BERLIN — A comet-chasing space probe is due to wake up from years of hibernation Monday, but scientists are facing an agonizing wait of several hours until the first signal reaches Earth.
Dormant systems on the unmanned Rosetta spacecraft will be switched back on at 6 a.m. in preparation for the final stage of its decade-long mission to rendezvous with comet 67P/Churyumov-Gerasimenko. They had been powered down in 2011 to conserve energy, leaving scientists in the dark about the probe’s fate until now.
“We don’t know the status of the spacecraft,” said Paolo Ferri, head of mission operations at the European Space Agency. “There is a possibility that we’re not going to hear anything. Two-and-a-half years are a long time. We’re talking about sophisticated electronics and mechanics. We’ve taken all possible precautions for this not to happen but of course we cannot exclude that problems may have happened.”
Rosetta, named after a block of stone that helped archaeologists decipher ancient Egyptian hieroglyphs, will seek to help scientists unlock the composition of comets and thereby understand more about the origins and evolution of our solar system.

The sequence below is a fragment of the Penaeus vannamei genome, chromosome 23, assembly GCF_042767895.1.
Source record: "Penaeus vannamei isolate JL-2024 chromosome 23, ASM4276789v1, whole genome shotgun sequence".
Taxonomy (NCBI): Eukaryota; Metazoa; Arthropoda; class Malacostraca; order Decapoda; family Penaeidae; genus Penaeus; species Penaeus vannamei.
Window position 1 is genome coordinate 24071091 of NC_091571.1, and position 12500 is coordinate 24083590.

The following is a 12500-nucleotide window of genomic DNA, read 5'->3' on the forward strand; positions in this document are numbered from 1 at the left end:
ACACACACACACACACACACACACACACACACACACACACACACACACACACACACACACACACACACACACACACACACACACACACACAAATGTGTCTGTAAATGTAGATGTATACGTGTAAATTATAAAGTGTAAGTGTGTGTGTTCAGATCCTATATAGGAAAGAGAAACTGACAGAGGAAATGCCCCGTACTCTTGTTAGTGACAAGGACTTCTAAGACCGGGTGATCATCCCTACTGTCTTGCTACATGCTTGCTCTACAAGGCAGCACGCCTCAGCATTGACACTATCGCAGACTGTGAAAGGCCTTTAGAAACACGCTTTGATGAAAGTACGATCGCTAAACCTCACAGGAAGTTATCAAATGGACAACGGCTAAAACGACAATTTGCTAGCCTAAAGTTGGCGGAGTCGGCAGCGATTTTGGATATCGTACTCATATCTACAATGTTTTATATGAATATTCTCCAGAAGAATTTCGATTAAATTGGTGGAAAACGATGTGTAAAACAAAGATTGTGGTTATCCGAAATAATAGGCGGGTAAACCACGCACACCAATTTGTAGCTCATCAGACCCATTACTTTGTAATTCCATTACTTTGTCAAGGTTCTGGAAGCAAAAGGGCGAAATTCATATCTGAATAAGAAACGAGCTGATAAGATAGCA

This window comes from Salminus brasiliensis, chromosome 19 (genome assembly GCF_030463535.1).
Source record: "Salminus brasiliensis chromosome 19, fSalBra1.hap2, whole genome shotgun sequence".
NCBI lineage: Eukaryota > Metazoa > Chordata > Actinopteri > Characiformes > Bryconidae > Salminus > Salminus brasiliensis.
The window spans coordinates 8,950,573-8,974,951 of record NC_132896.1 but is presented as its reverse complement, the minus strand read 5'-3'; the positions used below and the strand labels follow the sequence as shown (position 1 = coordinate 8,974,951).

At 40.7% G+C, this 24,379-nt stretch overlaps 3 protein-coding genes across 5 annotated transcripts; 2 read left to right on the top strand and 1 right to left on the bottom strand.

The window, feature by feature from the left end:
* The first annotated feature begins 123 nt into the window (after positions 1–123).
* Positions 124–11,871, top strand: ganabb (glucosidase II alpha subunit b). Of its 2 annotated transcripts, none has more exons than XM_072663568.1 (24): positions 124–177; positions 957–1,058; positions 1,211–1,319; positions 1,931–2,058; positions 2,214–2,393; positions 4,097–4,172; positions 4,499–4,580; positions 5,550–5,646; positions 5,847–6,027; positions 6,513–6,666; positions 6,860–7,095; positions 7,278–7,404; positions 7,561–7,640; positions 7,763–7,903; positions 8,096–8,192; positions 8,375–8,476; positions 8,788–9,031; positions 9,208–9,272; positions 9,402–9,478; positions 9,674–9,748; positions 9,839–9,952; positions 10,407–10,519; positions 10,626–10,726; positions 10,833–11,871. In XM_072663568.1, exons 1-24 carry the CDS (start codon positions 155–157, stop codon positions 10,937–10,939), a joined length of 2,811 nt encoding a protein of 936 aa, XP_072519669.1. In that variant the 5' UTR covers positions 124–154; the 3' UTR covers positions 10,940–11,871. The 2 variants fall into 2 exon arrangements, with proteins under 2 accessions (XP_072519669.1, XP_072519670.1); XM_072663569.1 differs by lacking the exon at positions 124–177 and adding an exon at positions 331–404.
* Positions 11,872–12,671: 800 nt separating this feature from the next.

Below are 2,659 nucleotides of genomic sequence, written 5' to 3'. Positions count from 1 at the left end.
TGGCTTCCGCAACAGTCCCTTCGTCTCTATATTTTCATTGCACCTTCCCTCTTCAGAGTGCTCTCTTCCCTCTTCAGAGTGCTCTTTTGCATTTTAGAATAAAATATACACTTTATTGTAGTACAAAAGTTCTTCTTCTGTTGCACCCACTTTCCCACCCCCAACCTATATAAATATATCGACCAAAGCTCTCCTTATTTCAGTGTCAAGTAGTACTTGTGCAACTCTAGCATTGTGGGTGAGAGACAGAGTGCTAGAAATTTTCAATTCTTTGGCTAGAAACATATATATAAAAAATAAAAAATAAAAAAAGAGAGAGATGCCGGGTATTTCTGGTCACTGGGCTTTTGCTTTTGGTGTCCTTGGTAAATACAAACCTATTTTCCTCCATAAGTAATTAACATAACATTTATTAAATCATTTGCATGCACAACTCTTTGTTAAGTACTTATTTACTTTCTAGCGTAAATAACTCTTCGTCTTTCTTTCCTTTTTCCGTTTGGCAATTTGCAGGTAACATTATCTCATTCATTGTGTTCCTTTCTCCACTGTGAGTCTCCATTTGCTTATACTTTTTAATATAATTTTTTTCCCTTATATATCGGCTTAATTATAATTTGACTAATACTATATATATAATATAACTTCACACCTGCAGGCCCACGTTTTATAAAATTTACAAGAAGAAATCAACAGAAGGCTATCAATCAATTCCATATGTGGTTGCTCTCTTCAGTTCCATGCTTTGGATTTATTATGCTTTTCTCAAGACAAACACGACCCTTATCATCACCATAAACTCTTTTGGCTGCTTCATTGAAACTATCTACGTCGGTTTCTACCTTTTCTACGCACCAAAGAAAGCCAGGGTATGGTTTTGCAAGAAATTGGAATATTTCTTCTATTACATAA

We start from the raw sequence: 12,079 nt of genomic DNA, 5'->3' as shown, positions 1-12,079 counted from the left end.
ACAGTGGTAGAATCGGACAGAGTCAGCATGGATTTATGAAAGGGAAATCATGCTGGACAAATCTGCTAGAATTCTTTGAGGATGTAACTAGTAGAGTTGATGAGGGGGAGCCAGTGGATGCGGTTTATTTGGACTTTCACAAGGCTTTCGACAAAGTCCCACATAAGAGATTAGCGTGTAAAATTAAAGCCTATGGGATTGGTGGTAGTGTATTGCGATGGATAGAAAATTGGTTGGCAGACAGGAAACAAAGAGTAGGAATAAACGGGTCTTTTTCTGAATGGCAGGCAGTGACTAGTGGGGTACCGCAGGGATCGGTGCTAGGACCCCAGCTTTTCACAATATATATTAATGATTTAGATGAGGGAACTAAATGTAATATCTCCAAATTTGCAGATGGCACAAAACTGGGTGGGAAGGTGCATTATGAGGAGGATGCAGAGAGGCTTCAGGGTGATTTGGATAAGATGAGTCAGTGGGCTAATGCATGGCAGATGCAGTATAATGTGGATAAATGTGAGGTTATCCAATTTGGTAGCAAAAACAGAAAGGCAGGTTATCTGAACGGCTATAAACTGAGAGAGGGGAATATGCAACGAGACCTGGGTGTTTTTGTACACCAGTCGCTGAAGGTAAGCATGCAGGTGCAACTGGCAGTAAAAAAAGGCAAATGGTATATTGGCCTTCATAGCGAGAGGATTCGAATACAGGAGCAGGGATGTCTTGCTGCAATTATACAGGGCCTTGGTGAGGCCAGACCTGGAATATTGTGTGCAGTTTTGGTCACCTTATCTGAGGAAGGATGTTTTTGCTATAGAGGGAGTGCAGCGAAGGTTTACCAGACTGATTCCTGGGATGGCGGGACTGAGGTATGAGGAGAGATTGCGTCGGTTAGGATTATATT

If all goes as planned, the probe will reach 67P in the coming months and drop a lander onto its icy surface in November.
The unprecedented mission is different from NASA’s Deep Impact probe that fired a projectile into a comet in 2005 so scientists could study the resulting plume of matter. NASA also managed to land a probe on an asteroid in 2001, but comets are much more volatile places because they constantly release dust and gas that can harm a spacecraft.
The European Space Agency will bridge the time between Rosetta’s alarm going off and the first signal traveling the 500 million miles back to Earth by holding a social media competition. Space enthusiasts are being asked to compose and perform songs to “wake up Rosetta,” with the winning entry being beamed to the spacecraft and witness the landing from ESA’s mission control room.
The agency says the earliest it might receive the probe’s all-clear call is about 11:30 p.m. If no signal is received by Tuesday scientists will try to manually restart the probe from the ground.